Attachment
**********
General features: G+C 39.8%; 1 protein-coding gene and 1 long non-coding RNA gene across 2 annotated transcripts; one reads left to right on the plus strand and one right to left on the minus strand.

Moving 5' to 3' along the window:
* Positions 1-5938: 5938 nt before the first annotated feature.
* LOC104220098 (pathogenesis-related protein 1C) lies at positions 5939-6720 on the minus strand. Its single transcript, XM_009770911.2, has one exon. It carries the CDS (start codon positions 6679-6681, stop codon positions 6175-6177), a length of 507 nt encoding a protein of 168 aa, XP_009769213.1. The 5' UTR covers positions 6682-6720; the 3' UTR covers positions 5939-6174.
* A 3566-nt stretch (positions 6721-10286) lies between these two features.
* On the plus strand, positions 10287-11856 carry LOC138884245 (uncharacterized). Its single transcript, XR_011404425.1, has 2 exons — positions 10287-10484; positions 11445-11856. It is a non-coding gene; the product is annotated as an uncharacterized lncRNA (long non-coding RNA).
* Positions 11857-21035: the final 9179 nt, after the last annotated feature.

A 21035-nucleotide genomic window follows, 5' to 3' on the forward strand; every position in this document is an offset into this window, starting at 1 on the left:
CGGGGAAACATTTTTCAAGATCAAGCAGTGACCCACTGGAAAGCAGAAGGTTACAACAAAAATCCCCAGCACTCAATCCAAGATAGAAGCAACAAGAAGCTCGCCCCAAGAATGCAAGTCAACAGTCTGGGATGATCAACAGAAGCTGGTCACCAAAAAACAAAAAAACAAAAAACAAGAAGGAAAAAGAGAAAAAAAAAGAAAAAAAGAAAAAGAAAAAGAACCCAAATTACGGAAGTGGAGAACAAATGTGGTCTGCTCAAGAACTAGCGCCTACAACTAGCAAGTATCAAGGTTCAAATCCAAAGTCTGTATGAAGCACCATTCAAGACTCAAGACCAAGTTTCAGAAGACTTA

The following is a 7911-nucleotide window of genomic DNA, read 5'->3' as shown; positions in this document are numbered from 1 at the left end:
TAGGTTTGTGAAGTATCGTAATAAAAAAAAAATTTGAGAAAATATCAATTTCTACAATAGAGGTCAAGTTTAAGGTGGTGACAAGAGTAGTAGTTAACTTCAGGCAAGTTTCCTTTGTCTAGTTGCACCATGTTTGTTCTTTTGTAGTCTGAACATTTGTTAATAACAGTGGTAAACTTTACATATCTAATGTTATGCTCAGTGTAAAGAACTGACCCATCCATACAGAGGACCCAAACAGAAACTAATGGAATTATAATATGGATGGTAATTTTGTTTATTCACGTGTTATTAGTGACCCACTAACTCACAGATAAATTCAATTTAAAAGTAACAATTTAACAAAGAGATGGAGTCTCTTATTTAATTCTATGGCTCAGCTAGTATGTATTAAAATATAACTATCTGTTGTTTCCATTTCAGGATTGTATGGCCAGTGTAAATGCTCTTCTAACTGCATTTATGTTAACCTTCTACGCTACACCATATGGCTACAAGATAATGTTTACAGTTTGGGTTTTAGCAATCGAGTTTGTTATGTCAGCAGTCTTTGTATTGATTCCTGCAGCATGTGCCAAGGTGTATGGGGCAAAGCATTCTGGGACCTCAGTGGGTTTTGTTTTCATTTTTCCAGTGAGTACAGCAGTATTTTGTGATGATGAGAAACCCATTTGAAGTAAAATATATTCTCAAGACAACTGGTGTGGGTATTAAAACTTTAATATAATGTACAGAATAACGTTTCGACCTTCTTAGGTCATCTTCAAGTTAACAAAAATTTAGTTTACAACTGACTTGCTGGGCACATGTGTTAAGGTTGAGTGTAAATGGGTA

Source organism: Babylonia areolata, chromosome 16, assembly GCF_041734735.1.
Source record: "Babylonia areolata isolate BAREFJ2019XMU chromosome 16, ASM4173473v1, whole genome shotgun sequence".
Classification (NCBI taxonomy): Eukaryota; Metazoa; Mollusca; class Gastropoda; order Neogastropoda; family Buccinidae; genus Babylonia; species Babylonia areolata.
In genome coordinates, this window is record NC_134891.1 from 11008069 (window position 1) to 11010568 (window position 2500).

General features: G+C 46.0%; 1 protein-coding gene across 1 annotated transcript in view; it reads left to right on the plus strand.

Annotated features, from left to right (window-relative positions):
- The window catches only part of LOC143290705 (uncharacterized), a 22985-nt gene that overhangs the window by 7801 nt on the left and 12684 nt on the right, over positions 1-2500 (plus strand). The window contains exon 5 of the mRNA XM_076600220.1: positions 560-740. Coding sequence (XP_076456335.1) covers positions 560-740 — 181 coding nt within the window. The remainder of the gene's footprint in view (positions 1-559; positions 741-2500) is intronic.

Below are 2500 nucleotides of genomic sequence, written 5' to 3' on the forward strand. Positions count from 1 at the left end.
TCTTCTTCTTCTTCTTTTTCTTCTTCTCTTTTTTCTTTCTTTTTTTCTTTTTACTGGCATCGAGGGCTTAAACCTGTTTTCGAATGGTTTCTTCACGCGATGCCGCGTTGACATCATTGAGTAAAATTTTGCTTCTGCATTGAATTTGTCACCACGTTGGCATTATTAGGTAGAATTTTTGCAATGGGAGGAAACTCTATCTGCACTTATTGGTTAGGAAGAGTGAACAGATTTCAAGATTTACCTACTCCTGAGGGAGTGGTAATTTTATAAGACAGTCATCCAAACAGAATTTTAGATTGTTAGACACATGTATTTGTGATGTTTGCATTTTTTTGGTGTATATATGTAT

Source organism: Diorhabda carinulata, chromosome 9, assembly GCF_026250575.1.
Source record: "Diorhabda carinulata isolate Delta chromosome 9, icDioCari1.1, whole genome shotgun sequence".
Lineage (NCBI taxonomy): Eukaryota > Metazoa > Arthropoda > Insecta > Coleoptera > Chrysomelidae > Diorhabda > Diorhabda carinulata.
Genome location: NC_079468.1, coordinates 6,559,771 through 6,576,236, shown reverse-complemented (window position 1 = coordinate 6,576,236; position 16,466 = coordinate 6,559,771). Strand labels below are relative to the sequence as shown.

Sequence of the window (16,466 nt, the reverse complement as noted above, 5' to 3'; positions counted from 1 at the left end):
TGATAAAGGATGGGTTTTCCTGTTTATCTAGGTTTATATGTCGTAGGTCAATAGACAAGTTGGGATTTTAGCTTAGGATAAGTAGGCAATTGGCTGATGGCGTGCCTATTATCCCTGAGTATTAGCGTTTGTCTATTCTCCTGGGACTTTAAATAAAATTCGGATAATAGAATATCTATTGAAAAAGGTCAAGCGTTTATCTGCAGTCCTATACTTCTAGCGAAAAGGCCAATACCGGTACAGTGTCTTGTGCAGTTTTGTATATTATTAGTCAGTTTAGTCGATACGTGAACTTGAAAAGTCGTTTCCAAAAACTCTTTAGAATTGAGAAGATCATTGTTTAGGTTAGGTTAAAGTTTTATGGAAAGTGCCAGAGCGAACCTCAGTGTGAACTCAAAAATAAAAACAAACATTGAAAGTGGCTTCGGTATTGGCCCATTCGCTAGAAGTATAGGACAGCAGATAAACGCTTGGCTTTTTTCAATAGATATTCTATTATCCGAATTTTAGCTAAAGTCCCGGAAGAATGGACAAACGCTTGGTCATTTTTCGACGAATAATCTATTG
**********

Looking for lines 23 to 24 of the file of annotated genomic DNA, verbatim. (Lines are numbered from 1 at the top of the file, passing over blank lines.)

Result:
Lineage (NCBI taxonomy): Eukaryota > Metazoa > Arthropoda > Insecta > Coleoptera > Chrysomelidae > Diorhabda > Diorhabda carinulata.
Genome location: NC_079468.1, coordinates 6,559,771 through 6,576,236, shown reverse-complemented (window position 1 = coordinate 6,576,236; position 16,466 = coordinate 6,559,771). Strand labels below are relative to the sequence as shown.